Are We Not Men?

This bizarre question was asked on a record cover in 1978—I was in England, slap bang in the middle of the New Wave movement. My neighbors were a punk rock band—one of their classic lines was: ‘I thought we were just a passing phase.’ The delivery of punk involved a very simple chord structure, plenty of distortion, and the occasional gob on the audience.

The answer to that question was: We Are Devo!

And it is devolution that rules the day in Europe. However, apart from the U.K.’s referendum on withdrawal from the European Union, the would-be devolvers are provinces of Member States—these ‘sub-states’ want to be part of the EU, but as independent countries.

A sign promotes the devolution of Catalunya on the mountains east of Belfast.

A sign promotes the devolution of Catalonia on the mountains west of Belfast.

On the road out of Belfast a sign had been made for N9, the date when Catalans were voting for independence—it said YES YES. Catalonia is a Spanish province with a population of over seven million. About 37% of the 5.4 million eligible voters returned a ballot—eighty percent in favor of independence.

Catalonia is a very different land to Castile—when the spy Pêro da Covilhã arrives there in 1487, he greets the locals with ‘bom dia,’ the same word as in Portugal.

The vote was illegal, but it’s not going away.

Northern Ireland is much more relaxed than when I first went there a decade ago, but as you head west out of Belfast through the Catholic neighborhoods and take the road to Derry, which forms the border with the Irish county of Donegal, there is plenty of evidence of times gone by.

A cross on the shore of the River Bann reads: In memory of Rody McCorley who was hanged here for his part in the risins (sic) of 1798 Those who died for Ireland Let not their memory die.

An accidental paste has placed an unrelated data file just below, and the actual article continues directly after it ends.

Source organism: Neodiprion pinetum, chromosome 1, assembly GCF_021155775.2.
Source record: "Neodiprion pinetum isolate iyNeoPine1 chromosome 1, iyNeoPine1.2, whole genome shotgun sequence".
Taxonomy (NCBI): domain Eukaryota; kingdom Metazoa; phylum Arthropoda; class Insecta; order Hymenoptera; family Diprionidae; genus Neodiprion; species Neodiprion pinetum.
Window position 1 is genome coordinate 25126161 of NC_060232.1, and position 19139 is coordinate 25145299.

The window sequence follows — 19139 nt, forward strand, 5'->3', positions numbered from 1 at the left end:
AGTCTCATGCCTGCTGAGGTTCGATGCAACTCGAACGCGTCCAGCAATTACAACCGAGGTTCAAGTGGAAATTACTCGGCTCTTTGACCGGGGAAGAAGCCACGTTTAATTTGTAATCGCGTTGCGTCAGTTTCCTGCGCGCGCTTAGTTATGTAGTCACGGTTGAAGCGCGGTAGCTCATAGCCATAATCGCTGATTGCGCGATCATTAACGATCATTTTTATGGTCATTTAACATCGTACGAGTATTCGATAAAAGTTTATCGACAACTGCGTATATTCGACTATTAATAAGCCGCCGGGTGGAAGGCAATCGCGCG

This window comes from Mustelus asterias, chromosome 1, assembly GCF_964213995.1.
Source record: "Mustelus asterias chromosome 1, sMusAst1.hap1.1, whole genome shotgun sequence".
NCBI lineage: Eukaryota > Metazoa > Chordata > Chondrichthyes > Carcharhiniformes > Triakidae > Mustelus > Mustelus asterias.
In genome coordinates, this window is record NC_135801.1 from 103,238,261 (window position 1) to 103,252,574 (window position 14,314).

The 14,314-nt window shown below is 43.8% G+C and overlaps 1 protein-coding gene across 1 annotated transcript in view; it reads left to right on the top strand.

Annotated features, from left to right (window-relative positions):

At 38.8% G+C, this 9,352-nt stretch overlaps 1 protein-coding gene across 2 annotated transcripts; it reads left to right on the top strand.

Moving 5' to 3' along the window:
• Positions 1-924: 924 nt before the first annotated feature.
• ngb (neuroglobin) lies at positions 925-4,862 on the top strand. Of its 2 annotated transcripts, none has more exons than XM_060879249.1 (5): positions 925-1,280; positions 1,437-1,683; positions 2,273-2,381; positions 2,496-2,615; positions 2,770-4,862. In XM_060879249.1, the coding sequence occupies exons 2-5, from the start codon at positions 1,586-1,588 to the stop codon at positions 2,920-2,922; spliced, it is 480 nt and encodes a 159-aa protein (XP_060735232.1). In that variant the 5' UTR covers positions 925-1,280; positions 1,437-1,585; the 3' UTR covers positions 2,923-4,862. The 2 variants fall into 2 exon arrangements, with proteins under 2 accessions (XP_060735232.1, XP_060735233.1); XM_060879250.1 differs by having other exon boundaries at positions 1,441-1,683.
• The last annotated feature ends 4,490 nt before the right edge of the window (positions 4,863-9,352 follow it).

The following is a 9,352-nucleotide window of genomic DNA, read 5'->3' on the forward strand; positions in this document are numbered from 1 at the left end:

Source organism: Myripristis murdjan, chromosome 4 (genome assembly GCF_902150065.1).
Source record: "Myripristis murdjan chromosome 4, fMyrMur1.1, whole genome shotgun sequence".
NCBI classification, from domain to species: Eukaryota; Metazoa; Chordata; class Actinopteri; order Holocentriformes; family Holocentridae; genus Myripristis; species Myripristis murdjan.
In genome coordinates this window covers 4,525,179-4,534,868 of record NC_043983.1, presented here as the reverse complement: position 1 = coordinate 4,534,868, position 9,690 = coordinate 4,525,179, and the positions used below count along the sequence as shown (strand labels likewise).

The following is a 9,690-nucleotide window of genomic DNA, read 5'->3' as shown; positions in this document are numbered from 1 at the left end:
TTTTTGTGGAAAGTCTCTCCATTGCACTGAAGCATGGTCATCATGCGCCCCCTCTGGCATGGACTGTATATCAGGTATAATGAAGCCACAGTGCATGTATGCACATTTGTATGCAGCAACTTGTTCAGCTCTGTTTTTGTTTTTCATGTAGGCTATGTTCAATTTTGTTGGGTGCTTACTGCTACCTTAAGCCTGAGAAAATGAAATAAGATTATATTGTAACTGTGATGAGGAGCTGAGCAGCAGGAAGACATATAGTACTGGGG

Irish nationalists paint 'London' out of all the road signs through County Derry.

Irish nationalists paint ‘London’ out of all the road signs through County Derry.

The English added the prefix ‘London’ to the original Irish Daire—the new name was not well received by the locals. This becomes evident on the roadsigns in the western part of County Antrim, after the freeway ends and the single lane road begins to wind up the Glenshane Pass.

Derry itself is where the troubles of yesteryear are most in evidence. The city walls are immaculately preserved, and I walked a part of them in the driving rain.

I climbed onto the walls at Bishop’s Gate, where James II demanded entry into the city during the 1689 siege. Bishop Hervey marked the spot one hundred years later with the building of the gate, which also remembers the Battle of the Boyne, a tragic day in Nationalist history.

From there the bogside is visible, outside the city walls. This is the main Catholic area, and includes whole neighborhoods that were a no-go area for the British army and police during the Troubles.

The protestant Fountain neighborhood is opposite, and in both areas many people feel disenfranchised, and share the notion that the peace process hasn’t really brought benefits. Hardliners from the older generations strive to maintain the hatred that caused so much past suffering.

Derry has the highest unemployment in the U.K., almost fifty percent higher than the national average. A plaque on the walls identified the two traditional industries in the region—linen manufacture, particularly shirts, and whiskey distilling. A couple of years ago, Fruit of the Loom closed its manufacturing plant, which employed ten thousand people—in a city of one hundred thousand, that hurts.

Mural art captures the hatred in parts of the community.

Mural art captures the hatred in parts of the community.

My host took me through some of the ‘warmer’ areas of town, places where you really shouldn’t be. He was kind enough to let me stop and click a few pictures—that got me a few dirty looks from the locals.

Like devolution, there is a lot of discontent sitting just below the surface—we didn’t linger.

Atmos Fear and The India Road. Quick links for smartphones.

Atmos Fear and The India Road. Quick links for smartphones.




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